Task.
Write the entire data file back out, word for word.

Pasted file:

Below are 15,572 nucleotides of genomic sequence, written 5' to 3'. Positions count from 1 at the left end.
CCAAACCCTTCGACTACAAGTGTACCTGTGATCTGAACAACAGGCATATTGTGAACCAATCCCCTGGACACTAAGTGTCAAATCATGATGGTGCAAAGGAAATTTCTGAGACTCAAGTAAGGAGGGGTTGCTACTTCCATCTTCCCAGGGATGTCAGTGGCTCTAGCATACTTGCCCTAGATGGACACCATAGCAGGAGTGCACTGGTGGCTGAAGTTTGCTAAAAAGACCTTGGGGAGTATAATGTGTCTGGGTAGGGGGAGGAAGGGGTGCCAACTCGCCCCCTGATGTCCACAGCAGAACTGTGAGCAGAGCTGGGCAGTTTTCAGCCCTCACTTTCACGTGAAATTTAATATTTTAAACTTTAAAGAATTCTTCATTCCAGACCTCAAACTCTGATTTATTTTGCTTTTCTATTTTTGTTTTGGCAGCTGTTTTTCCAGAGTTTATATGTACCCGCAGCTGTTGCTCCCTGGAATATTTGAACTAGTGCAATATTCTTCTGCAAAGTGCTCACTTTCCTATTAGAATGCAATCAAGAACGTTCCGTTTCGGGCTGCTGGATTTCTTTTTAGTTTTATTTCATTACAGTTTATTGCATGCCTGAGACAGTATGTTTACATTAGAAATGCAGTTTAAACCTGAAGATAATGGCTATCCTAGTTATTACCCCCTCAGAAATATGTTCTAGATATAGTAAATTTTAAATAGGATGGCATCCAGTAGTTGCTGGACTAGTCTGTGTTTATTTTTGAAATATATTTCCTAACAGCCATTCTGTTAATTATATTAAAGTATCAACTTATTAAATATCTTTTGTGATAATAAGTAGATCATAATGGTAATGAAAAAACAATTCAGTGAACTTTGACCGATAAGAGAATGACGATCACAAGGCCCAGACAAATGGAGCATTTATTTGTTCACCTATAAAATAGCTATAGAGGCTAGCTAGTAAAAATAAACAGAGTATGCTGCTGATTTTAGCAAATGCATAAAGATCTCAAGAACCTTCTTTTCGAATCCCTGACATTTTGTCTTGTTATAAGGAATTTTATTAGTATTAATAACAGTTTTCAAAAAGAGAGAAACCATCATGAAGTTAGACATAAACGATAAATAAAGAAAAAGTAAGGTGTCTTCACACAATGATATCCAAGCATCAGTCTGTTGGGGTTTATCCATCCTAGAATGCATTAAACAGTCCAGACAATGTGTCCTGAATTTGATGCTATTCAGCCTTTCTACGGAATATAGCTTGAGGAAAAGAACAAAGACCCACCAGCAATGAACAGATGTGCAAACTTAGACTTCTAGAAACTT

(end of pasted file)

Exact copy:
Below are 15,572 nucleotides of genomic sequence, written 5' to 3'. Positions count from 1 at the left end.
CCAAACCCTTCGACTACAAGTGTACCTGTGATCTGAACAACAGGCATATTGTGAACCAATCCCCTGGACACTAAGTGTCAAATCATGATGGTGCAAAGGAAATTTCTGAGACTCAAGTAAGGAGGGGTTGCTACTTCCATCTTCCCAGGGATGTCAGTGGCTCTAGCATACTTGCCCTAGATGGACACCATAGCAGGAGTGCACTGGTGGCTGAAGTTTGCTAAAAAGACCTTGGGGAGTATAATGTGTCTGGGTAGGGGGAGGAAGGGGTGCCAACTCGCCCCCTGATGTCCACAGCAGAACTGTGAGCAGAGCTGGGCAGTTTTCAGCCCTCACTTTCACGTGAAATTTAATATTTTAAACTTTAAAGAATTCTTCATTCCAGACCTCAAACTCTGATTTATTTTGCTTTTCTATTTTTGTTTTGGCAGCTGTTTTTCCAGAGTTTATATGTACCCGCAGCTGTTGCTCCCTGGAATATTTGAACTAGTGCAATATTCTTCTGCAAAGTGCTCACTTTCCTATTAGAATGCAATCAAGAACGTTCCGTTTCGGGCTGCTGGATTTCTTTTTAGTTTTATTTCATTACAGTTTATTGCATGCCTGAGACAGTATGTTTACATTAGAAATGCAGTTTAAACCTGAAGATAATGGCTATCCTAGTTATTACCCCCTCAGAAATATGTTCTAGATATAGTAAATTTTAAATAGGATGGCATCCAGTAGTTGCTGGACTAGTCTGTGTTTATTTTTGAAATATATTTCCTAACAGCCATTCTGTTAATTATATTAAAGTATCAACTTATTAAATATCTTTTGTGATAATAAGTAGATCATAATGGTAATGAAAAAACAATTCAGTGAACTTTGACCGATAAGAGAATGACGATCACAAGGCCCAGACAAATGGAGCATTTATTTGTTCACCTATAAAATAGCTATAGAGGCTAGCTAGTAAAAATAAACAGAGTATGCTGCTGATTTTAGCAAATGCATAAAGATCTCAAGAACCTTCTTTTCGAATCCCTGACATTTTGTCTTGTTATAAGGAATTTTATTAGTATTAATAACAGTTTTCAAAAAGAGAGAAACCATCATGAAGTTAGACATAAACGATAAATAAAGAAAAAGTAAGGTGTCTTCACACAATGATATCCAAGCATCAGTCTGTTGGGGTTTATCCATCCTAGAATGCATTAAACAGTCCAGACAATGTGTCCTGAATTTGATGCTATTCAGCCTTTCTACGGAATATAGCTTGAGGAAAAGAACAAAGACCCACCAGCAATGAACAGATGTGCAAACTTAGACTTCTAGAAACTT